The volley has gone into grave disuse, IMHO, in today's tennis, and I think it is largely because there is a whole segment of the pro game, and I'm thinking mostly of the men, but not exclusively, where the whole idea is "Big first serve, big forehand, that is all you need to know." Yeah, I know it works, sort of, but the guys who distance themselves, and win the majors have what we used to refer to as "an all court game."

I just watched some of the NCAA 2009 tournament, and I was appalled at how limited the game was for players of this level. In the commentary, the strength of almost every single men's player was "forehand", and the doubles was pure one up/one back groundstrokes only...basically, junior high school tennis. Yep, they were NCAA champions, but IMHO, that's all they're ever gonna be.

Enter the backhand volley. Once you get that one down, and a decent forehand volley to go with it, you have a lot of stuff that the heavy topspin only crowd doesn't have. As in, a slice backhand, which is a great, underused weapon. It's all Ken Rosewall ever had on that side, and he did okay, from what I remember. You also have a great short backswing feel that you can translate to groundstrokes, as in when you're rushed or have to return a monster serve.

So there it is. If you're wondering if a bigger serve...and return...can up your NTRP number, I know it can...but you have to prove that to yourself. Why not give it a try?

serve and Justin
05-30-2009, 01:46 AM
I really can't play without my serve...

I can only hit groundstrokes when they are hit at me with good pace...loopy moonballs kill my game...

if not for my serve where I can at least usually put the point away I would be horrid.

Cindysphinx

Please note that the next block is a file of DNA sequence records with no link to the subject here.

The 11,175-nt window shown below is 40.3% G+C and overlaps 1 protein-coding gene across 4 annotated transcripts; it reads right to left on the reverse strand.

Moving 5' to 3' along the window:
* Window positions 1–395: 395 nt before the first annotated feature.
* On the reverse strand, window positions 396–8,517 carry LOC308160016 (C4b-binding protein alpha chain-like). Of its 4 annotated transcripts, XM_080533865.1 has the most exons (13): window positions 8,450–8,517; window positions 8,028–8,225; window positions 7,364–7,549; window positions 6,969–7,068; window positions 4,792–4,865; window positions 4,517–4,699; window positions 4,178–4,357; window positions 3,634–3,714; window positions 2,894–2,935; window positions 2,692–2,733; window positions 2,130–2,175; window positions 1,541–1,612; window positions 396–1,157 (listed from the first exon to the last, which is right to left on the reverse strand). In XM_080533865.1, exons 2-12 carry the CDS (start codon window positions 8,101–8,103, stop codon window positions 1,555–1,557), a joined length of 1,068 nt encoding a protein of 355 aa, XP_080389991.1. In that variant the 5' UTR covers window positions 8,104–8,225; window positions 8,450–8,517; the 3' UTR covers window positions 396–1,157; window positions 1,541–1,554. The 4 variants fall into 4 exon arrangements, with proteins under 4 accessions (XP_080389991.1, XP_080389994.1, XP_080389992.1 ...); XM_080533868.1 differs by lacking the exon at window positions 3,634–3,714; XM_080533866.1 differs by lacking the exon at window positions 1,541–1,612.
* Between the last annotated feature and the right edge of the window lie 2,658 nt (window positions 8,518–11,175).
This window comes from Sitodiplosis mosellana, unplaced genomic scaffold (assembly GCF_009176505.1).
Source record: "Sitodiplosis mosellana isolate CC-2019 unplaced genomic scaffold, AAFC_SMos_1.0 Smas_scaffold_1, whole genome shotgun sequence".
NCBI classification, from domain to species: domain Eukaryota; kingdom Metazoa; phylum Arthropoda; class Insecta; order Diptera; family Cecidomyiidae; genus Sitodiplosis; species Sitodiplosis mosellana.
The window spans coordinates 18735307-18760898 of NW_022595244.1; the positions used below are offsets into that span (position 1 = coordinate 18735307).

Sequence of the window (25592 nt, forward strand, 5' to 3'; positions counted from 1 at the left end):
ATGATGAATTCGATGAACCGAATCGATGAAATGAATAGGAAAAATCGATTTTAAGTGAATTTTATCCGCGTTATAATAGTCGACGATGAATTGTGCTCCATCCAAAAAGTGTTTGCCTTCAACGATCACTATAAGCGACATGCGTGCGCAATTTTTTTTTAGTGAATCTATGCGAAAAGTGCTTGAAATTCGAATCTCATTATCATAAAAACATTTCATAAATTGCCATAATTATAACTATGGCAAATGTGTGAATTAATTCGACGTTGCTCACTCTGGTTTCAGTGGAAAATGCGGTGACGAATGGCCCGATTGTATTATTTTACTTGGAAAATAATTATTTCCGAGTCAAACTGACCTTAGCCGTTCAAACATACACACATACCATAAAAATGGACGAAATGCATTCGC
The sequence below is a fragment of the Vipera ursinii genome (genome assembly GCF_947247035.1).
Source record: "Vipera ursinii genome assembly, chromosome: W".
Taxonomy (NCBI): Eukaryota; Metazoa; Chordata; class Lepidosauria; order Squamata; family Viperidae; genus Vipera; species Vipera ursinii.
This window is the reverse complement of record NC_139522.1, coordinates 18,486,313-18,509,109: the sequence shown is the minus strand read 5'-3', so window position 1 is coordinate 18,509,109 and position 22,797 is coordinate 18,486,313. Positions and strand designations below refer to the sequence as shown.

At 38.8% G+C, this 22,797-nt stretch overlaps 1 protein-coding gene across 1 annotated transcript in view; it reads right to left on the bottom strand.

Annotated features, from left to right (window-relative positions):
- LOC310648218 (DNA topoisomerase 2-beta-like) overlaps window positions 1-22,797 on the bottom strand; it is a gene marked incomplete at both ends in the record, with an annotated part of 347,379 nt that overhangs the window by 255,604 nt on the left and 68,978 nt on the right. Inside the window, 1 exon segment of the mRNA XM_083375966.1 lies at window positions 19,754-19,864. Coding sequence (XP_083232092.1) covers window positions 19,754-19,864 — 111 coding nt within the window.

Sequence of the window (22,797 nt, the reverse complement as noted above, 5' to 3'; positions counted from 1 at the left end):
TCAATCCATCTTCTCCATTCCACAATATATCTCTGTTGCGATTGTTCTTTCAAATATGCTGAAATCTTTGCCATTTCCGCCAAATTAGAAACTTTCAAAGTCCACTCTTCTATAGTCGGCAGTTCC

05-30-2009, 05:04 AM
As someone that has always been very good at serving, I say stick to improving your ground game. Serving is overrated in my opinion, even at the 4.5 level. First, they will return your serves, then what?

I guess it's impossible to know if this is good advice without knowing how good or bad the other elements of someone's game are.

I have a 3.5 friend. She has a "good" serve. By that I mean it has pace and topspin. Alas, she cannot hit any serve other than that one serve. Her second serve is a slower version of that serve, and it is easy for opponents to groove this one serve. Her BH is erratic and her volleys are embryonic. She cannot lob or drop shot.

She has mentioned many times that she wants to improve her serve, presumably because she's not winning as many points with it as when she was 3.0. She spends lesson and practice time on this.

Me, I think she should fix those volleys first. I've seen her play singles, and she either doesn't come in or loses the point when she does. And being her doubles partner is a tough assignment because opponents can see in the warm-up that her volleys are suspect. And then she should work on that BH; when I play her I send every ball to her BH and wait for the error.

Only then should she improve her serve, IMHO. She isn't losing matches because of her serve, so why make it a priority to improve it?